Monday, January 21, 2019
No more envy. . .
But no more. . . I am not envious of Rome much and in fact have grown to profoundly dislike many of the things that once seemed to attract me. It seems to have little order at all, little discipline and even less doctrinal and liturgical supervision. Episcopal conferences and individual bishops act independently and disagree with the teachings of Rome without fear -- as if it were an association of independent dioceses or nationalities instead of one communion. Its reverence for a present Christ within the mass seems to have faded away and their liturgical practices shock us with their casual attitude toward rite, history, and confessional integrity. Rome is in complete disarray with regard to the mass. It has surrendered its moral and theological integrity until Roman Catholic institutions seem indistinguishable from their secular private and public counterparts. While some may complain that JPII and BXVI talked the talk, it is clear that neither seemed able to rein in the homosexual subculture that produced leaders such as Theodore non-cardinal McCarrick. The seamless garment has developed many tears and it has become a cafeteria of issues in which both teachers and the faithful seem to pick and choose what they like and do not like. In short, Rome no longer sparkles.
My complaints with Lutheranism have less to do with the theory than the practice. Lutheranism has always been more catholic than its people have felt comfortable with -- at least in the last 300 years or so. Even though it was not the catholic Lutheranism of its symbols, the Lutheranism I grew up with did offer a deeper unity of doctrine and practice than we see today. In fact, there was much to commend the faith in looking at its success in numbers, schools, universities, and catechesis. If it was Protestant, it was a churchly protestantism that no longer exists. I wanted Lutheranism to recover its catholic identity and churchly order -- the thing I coveted in Rome. I wanted Lutheranism to be the church it claimed to be instead settling for the church it was. I wanted to see a Lutheranism with leaders of stature and wisdom -- all a time when Missouri was crumbling under the split and the ALC/LCA had decided to move to the left (ordaining women in 1970 and already in pursuit of a skeptical and higher critical view of the Scriptures), I had hoped there would be those whose stature and authority might call back the forces of radical change (at least the way JPII seemed to do). Now I must admit that Rome no longer holds much magic -- and this is not simply a statement about the more recent sexual abuse charges. Rome has feet of clay just like Lutheranism.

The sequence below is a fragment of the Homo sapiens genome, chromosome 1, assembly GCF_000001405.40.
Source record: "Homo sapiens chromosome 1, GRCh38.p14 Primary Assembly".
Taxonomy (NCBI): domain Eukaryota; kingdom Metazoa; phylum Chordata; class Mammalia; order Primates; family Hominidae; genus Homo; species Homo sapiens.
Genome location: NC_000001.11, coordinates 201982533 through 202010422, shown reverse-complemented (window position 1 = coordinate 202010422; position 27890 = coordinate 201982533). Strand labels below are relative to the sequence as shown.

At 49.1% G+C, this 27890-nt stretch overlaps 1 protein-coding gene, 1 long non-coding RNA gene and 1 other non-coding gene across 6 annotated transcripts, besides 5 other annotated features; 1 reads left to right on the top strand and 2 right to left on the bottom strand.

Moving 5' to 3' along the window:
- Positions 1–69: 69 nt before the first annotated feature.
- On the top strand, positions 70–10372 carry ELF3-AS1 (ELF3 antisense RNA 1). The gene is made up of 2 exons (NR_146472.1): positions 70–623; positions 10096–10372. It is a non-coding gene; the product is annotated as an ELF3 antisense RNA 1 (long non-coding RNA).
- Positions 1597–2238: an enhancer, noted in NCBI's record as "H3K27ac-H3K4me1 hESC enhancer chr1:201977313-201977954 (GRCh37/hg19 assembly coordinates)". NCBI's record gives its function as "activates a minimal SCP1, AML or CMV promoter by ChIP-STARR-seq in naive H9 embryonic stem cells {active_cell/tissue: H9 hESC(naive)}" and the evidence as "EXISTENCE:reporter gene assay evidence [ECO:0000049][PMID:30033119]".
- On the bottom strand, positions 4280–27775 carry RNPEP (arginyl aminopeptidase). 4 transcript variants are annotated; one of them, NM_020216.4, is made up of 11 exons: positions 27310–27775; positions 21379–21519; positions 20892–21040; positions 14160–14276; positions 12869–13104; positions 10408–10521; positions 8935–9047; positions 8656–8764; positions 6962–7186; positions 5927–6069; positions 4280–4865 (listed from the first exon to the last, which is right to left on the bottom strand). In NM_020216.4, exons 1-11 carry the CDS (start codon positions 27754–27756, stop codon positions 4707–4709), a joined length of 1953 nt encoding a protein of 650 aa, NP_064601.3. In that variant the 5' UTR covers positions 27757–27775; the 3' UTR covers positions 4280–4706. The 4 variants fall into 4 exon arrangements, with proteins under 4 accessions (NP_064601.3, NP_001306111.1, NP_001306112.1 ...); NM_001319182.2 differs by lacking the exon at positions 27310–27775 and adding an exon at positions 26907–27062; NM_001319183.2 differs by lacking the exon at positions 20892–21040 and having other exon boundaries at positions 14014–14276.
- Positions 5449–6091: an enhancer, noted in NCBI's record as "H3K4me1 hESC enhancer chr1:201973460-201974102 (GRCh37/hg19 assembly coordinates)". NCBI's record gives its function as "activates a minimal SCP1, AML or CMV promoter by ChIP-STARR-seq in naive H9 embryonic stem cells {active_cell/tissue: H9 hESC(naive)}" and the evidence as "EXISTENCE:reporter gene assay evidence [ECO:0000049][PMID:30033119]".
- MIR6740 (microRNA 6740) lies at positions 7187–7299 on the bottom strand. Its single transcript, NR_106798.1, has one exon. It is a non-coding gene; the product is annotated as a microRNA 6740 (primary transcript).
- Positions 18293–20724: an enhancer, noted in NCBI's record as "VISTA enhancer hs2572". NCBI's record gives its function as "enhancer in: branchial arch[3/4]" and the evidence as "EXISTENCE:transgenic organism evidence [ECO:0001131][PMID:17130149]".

It was not a theological attraction which Rome offered me but an order, a liturgical identity, and a cohesiveness that I wanted from Lutheranism (and still do). Some of my college friends swam the Tiber but I have no such intentions. I want the best of Rome to resurface but not as an insider who wants the best for his church. I want Lutheranism to be all that it claims to be and this I do as one who believes the claim of catholicity of this church's symbols. It is my fear that Christians can no longer depend upon its institutional identities to find the reform their jurisdictions so deeply need. In the end, I hope and pray that it will be lay people who will insist that if this is what we believe, confess, and teach, then, for God's sake, this is what we ought to believe, confess, and teach. I am encouraged by the younger pastors, especially those from my own alma mater (Ft. Wayne). I am thankful for the many resources available to us (books, journals, blogs, and hymnal). In the end, I am no longer sad to admit that my envy of some things Roman has long ago ended.